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On 17 November 2021, the EU published a legislative proposal for a Regulation on deforestation-free products. The proposal aims to reduce deforestation by setting targets for commodities linked to a high risk of deforestation, such as soy, beef, palm oil or coffee.
Before placing these products on the EU market or exporting them from the EU, operators and large traders would face certain requirements. The proposed regulation makes them responsible for carrying out comprehensive, effective and continuous due diligence to prove that their products are not linked to deforestation or forest degradation. Further, it asks operators to disclose information about their supply chains and report on their measures to avoid deforestation.
On 28 June 2022, the Environmental Ministers of the EU Member States presented their position on the Commission’s proposal at the Environmental Council’s Meeting. They have narrowed down the types of forests and ecosystems that would be included in this regulation, which leaves other important carbon stores and habitats unprotected. A further serious gap in the regulation is opened by the Council’s amendment that requires companies producing for the EU market to comply with the laws of the producing country. For example in Brazil, where laws protecting environmental and Indigenous rights are being dismantled, products exported to the EU are not guaranteed to have been produced according to international human rights.
On 12 July 2022, the EU Parliament's Committee on the Environment, Public Health and Food Safety (ENVI Committee) has voted by a large majority on ammendments that would strengthen the regulation. They foresee a regulation that includes more commodities (notably pigmeat, poultry, maize and rubber) and stronger protection for human rights and the rights of Indigenous people.
Trilogue proceedings finalising the EU Regulation on deforestation-free products will start in autumn.
The expansion of agricultural land for the production of animal feed or palm oil is the biggest driver of loss and degradation of forests and other natural ecosystems worldwide. The EU’s demand for these so-called forest and ecosystem risk commodities plays a significant part in global deforestation linked to international trade.
In this publication, we have analysed, compared and evaluated five different approaches to halt deforestation in EU supply chains. To identify the Strengths, Weaknesses, Opportunities and Threats (SWOT) of each approach, we have conducted expert interviews as well as an extensive literature review.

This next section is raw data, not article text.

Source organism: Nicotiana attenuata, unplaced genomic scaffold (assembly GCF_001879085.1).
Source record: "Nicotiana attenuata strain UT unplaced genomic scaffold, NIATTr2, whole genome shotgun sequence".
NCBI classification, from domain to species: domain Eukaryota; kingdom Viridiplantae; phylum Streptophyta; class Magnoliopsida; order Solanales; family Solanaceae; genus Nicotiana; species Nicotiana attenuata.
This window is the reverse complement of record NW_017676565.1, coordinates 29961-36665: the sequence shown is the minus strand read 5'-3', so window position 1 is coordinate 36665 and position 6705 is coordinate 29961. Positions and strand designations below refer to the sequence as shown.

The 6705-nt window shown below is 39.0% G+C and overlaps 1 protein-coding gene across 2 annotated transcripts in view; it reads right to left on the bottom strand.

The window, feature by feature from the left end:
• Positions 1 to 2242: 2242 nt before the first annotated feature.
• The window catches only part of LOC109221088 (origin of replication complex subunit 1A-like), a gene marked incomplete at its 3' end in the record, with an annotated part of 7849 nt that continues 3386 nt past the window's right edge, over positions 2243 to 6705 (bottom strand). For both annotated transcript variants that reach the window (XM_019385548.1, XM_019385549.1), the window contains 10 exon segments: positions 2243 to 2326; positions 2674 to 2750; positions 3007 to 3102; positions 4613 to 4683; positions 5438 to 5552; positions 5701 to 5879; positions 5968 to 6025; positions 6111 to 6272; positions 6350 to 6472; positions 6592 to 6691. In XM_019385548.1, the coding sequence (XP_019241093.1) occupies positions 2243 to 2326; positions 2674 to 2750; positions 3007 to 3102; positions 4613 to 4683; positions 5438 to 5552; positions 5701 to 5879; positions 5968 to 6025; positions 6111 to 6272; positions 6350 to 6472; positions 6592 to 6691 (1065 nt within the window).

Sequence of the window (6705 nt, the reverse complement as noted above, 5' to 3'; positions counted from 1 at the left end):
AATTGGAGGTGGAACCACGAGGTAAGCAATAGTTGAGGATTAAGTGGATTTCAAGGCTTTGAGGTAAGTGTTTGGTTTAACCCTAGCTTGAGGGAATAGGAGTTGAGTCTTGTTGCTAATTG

Deforestation, overexploitation and climate change threaten forests around the world. The European Union also plays an inglorious role in this. To change this, the European Commission presented yesterday a legislative proposal to prevent products from forest destruction from entering the EU internal market in the future. At the same time, a general EU supply chain law is being planned. Is the EU Commission duplicating its efforts? No, say Julia Otten and Johannes Heeg from our member Germanwatch and the Initiative Lieferkettengestz.
The legislative proposal presented today by the EU Commission to exclude deforestation in the supply chains of companies operating in the EU market does not go far enough, according to the environment and development organisation Germanwatch. Katharina Brandt, policy advisor for agriculture at Germanwatch, says: "If we want to curb the climate crisis and stop the global extinction of species, savannahs and wetlands must not fall victim to the cultivation of soy for industrial livestock farming in Europe."
How do European livestock farmers know whether forests have been cleared for the cultivation of soy in their feed? So far, feed manufacturers have pretended to be unable to take responsibility for their supply chains. Tracing back the origin of the soy through many intermediaries along the global supply chain was too difficult for them. In the future, however, an EU law could require companies to take responsibility for their global supply chains.